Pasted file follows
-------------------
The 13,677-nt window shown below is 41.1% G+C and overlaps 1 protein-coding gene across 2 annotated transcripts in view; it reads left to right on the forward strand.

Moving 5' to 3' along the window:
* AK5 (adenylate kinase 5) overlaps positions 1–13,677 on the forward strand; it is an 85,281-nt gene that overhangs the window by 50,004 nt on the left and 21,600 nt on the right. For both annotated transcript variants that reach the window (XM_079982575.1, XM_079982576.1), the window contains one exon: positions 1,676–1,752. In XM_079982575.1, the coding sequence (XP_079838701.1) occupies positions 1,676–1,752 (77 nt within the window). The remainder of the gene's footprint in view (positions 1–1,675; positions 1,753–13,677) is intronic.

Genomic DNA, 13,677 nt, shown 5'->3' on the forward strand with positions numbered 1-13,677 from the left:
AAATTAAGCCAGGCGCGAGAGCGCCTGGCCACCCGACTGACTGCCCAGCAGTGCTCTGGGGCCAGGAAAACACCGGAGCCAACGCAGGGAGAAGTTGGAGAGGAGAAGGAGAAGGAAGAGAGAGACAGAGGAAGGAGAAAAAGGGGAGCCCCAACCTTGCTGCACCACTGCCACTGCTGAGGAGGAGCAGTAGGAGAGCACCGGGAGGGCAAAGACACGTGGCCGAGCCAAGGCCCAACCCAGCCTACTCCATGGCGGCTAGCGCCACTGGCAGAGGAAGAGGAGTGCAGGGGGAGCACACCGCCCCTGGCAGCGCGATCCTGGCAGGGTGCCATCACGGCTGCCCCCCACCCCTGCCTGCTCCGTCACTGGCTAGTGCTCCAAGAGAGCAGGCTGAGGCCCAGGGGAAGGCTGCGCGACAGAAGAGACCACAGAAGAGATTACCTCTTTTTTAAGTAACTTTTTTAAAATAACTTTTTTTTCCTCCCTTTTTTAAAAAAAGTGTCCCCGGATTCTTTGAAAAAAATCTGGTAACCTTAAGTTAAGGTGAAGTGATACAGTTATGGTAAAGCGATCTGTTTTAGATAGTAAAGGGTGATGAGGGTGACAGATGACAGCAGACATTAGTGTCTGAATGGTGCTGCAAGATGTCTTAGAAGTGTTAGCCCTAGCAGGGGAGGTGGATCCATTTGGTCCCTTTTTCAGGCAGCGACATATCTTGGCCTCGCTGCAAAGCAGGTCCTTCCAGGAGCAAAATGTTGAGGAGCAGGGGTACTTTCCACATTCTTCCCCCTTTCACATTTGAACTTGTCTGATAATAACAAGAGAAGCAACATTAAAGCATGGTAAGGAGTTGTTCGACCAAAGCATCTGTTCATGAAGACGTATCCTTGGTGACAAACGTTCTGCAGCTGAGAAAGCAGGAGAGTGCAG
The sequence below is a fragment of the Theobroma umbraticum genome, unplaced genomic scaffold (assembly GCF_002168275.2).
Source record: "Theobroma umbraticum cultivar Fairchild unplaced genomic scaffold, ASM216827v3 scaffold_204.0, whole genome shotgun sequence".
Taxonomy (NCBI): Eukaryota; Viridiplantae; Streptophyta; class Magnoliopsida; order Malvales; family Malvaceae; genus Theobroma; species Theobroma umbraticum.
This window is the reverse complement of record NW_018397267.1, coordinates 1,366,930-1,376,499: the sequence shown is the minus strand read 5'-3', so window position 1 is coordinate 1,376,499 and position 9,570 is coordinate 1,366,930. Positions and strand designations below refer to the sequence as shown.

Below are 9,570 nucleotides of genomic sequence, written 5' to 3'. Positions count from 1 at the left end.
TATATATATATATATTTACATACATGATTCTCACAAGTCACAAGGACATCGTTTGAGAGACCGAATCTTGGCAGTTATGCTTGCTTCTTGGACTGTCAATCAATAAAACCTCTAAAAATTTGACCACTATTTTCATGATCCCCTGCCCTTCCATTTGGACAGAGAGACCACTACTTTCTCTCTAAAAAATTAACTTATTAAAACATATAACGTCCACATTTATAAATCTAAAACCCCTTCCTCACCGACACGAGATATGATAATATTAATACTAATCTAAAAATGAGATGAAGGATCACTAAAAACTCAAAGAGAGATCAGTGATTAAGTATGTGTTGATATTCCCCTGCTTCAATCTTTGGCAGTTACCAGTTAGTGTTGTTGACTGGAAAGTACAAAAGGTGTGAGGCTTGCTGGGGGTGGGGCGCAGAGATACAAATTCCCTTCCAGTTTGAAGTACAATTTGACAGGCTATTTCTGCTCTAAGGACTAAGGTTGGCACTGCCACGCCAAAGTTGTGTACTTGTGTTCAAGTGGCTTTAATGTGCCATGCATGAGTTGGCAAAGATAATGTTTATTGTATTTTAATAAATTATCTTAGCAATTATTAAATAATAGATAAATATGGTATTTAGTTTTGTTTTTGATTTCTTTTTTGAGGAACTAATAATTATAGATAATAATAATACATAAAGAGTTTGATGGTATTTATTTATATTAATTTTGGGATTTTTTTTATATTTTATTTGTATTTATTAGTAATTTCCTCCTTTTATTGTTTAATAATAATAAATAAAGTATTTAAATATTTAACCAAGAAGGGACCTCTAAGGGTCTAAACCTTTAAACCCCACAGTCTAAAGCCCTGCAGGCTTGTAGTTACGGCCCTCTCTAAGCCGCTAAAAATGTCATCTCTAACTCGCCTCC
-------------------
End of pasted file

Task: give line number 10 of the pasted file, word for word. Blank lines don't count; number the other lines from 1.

Below are 9,570 nucleotides of genomic sequence, written 5' to 3'. Positions count from 1 at the left end.